Health Services Research

PV 03 - Poster Viewing Q&A - Session 3

TU_6_3014 - Disparate Outcomes in Non-Small Cell Lung Cancer By Race and Immigrant Status

Tuesday, September 17
1:00 PM - 2:15 PM
Location: ASTRO Innovation Hub

Disparate Outcomes in Non-Small Cell Lung Cancer By Race and Immigrant Status
A. Amini1, A. Shinde1, R. Li1, P. Ituarte2, J. Vazquez1, S. M. Glaser1, E. Massarelli3, L. Erhunmwunsee2, R. Salgia3, and K. Ashing4; 1Department of Radiation Oncology, City of Hope National Medical Center, Duarte, CA, 2Department of Surgery, City of Hope National Medical Center, Duarte, CA, 3Department of Medical Oncology, City of Hope National Medical Center, Duarte, CA, 4Department of Population Sciences, City of Hope National Medical Center, Duarte, CA

Purpose/Objective(s): Prior studies demonstrated the impact of race on overall survival (OS) for non-small cell lung cancer (NSCLC). However, there is limited data evaluating the effects of both race and nation of origin on OS. The purpose of this study was to evaluate OS outcomes by race, stratified by country of origin in patients diagnosed with NSCLC.

Materials/Methods: We performed a retrospective analysis of NSCLC patients diagnosed between 2000 and 2012 recorded in the California Cancer Registry. Race/ethnicity was defined as non-Hispanic White (NHW), non-Hispanic Black (NHB), Hispanic (H), and Asian (A) and further stratified by country of origin (US vs. non-US [NUS]) creating the following patient cohorts: NHW-US, NHW-NUS, NHB-US, NHB-NUS, H-US, H-NUS, A-US, A-NUS. Kaplan-Meier analysis was performed for univariate survival. Cox proportional hazards models estimated hazard of mortality by race and immigration status adjusting for age, sex, marital status, neighborhood socioeconomic status (nSES), health insurance, year of diagnosis, overall stage and histology. A separate model included all previous factors andtreatment received (surgery, radiation, chemotherapy). Multivariate logistic regression was performed to predict differences in treatment.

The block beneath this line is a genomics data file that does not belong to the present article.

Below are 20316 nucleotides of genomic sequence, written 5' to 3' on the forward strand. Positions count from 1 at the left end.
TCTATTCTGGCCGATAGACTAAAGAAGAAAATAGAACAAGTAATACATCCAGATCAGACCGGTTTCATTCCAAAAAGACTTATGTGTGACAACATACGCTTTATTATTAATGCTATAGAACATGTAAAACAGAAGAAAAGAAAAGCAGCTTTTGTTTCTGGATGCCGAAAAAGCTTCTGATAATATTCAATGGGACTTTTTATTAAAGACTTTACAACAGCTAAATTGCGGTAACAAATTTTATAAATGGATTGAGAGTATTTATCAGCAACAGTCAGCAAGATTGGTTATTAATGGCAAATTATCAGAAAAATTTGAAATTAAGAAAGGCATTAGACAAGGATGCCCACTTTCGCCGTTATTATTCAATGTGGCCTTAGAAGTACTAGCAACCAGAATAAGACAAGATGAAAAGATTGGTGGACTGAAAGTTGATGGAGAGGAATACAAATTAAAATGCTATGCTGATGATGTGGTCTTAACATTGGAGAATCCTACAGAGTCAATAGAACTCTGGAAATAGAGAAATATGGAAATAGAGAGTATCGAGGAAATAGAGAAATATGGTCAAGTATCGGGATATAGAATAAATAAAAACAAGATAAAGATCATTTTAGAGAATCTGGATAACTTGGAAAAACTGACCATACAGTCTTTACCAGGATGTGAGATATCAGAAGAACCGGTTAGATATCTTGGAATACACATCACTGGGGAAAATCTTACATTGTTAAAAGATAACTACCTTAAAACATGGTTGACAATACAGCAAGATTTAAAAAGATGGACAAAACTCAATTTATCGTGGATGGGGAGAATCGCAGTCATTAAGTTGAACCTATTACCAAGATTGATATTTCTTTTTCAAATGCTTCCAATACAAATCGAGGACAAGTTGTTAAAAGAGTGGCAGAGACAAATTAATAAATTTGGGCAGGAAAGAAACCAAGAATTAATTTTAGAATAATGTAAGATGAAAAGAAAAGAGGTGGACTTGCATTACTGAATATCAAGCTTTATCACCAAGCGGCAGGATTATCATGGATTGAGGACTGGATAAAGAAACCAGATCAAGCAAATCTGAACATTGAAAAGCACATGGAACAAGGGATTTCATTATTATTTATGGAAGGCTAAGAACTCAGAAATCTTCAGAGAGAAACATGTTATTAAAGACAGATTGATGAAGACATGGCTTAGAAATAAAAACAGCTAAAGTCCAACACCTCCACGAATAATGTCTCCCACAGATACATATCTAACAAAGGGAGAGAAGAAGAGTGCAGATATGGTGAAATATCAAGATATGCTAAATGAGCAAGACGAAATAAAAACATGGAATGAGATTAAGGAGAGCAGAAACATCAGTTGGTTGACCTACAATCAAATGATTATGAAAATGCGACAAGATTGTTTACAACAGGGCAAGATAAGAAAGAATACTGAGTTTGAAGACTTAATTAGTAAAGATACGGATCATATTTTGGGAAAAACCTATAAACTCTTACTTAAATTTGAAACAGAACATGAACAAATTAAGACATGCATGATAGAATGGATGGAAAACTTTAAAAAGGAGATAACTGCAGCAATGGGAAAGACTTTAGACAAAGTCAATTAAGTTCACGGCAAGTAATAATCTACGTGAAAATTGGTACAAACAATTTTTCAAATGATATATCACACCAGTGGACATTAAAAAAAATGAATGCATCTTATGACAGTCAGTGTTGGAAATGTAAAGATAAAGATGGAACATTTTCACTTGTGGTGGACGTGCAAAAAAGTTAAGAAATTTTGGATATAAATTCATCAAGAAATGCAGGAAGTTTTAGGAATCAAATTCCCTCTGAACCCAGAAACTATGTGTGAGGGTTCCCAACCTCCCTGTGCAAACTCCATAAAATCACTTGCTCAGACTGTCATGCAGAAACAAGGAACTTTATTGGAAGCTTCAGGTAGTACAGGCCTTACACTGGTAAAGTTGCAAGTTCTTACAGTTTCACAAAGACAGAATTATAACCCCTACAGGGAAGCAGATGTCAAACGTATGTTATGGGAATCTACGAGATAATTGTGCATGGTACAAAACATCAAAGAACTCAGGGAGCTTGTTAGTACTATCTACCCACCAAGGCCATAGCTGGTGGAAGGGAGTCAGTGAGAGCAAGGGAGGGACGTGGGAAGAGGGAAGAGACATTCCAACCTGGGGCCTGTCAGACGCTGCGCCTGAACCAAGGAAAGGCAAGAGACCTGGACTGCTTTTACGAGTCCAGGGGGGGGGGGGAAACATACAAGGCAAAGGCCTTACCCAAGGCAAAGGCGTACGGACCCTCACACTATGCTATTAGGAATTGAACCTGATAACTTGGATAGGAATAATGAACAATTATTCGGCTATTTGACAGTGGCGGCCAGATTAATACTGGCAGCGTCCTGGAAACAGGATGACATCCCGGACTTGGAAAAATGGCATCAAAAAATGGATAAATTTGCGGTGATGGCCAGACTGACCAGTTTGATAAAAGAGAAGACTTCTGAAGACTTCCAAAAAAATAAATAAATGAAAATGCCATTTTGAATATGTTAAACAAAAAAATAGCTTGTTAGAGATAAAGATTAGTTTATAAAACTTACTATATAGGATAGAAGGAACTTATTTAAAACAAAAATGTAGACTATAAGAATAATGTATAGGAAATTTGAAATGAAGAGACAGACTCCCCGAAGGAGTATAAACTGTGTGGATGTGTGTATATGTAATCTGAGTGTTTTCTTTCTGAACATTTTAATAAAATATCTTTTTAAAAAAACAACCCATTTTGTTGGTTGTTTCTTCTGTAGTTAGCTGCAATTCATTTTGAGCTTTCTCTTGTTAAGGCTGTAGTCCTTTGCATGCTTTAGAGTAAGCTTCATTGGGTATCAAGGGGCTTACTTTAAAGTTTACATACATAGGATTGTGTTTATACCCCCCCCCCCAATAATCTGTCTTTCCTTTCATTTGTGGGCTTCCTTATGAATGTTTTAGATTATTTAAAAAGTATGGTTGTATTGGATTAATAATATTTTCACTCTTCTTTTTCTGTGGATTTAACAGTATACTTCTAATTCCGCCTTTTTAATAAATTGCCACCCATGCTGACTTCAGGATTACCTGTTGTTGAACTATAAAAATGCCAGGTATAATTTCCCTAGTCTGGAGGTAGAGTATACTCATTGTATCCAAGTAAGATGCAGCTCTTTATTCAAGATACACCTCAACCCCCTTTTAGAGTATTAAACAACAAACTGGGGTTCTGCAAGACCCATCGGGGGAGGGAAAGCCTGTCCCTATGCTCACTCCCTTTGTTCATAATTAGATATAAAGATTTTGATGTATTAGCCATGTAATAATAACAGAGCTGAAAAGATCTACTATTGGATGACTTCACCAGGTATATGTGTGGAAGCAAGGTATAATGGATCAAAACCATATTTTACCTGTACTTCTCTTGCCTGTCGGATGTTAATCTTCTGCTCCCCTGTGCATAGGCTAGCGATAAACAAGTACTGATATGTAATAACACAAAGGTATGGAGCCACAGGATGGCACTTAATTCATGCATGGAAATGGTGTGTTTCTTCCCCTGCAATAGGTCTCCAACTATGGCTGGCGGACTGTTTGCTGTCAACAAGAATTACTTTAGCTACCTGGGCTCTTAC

Results: A total of 140,366 patients with NSCLC were included. Median OS presented from highest to lowest are: A-NUS (33.4 mo), A-US (33.1 mo), NHW-NUS (31.2 mo), NHW-US (30.2 mo), H-NUS (29.6 mo), H-US (28.0 mo), NHB-US (26.5 mo), NHB-NUS (24.4 mo) (log rank p<0.001). On multivariate analysis including patient and disease characteristics only, NHB-US, A-US, A-NUS, and H-NUS had longer OS when compared to NHW-US (hazard ratios [HRs] 0.85-0.96, p ≤ 0.006 for all). NHW-NUS (HR 1.02, p=0.010) and NHB-NUS (HR 1.05, p=0.004) had worse OS, with no significant difference seen for H-US (HR 0.97, p=0.174). When accounting for treatment received, NHB-US, A-US, NHW-NUS (HR 0.97, p<0.001), H-NUS, and A-NUS had improved OS compared to NHW-US (HRs 0.79-0.93, p≤0.004 for all). There was no significant difference in OS for H-US (0.97, p=0.062) and NHB-NUS (HR 0.97, p=0.056). When compared to NHB-US, NHB-NUS were less likely to undergo treatment including chemotherapy (odds ratio [OR] 0.75, p<0.001) and surgery (OR 0.78, p<0.001); no difference was seen with radiation.

Conclusion: This novel study showed that disparities in both OS and treatment are influenced by both race and immigrant status. Foreign born persons of African Ancestry/Blacks with NSCLC appear to have the highest risk of mortality when not accounting for receipt of treatment. When treatment is accounted for, there appears to be no significant difference in survival between Blacks and NHWs. In comparison to US born African-Americans, foreign born persons of African ancestry appear to less commonly undergo treatment including surgery or chemotherapy.

Author Disclosure: A. Amini: None. A. Shinde: None. R. Li: None. P. Ituarte: None. S.M. Glaser: None. E. Massarelli: None. L. Erhunmwunsee: None.

Arya Amini, MD

City of Hope National Medical Center

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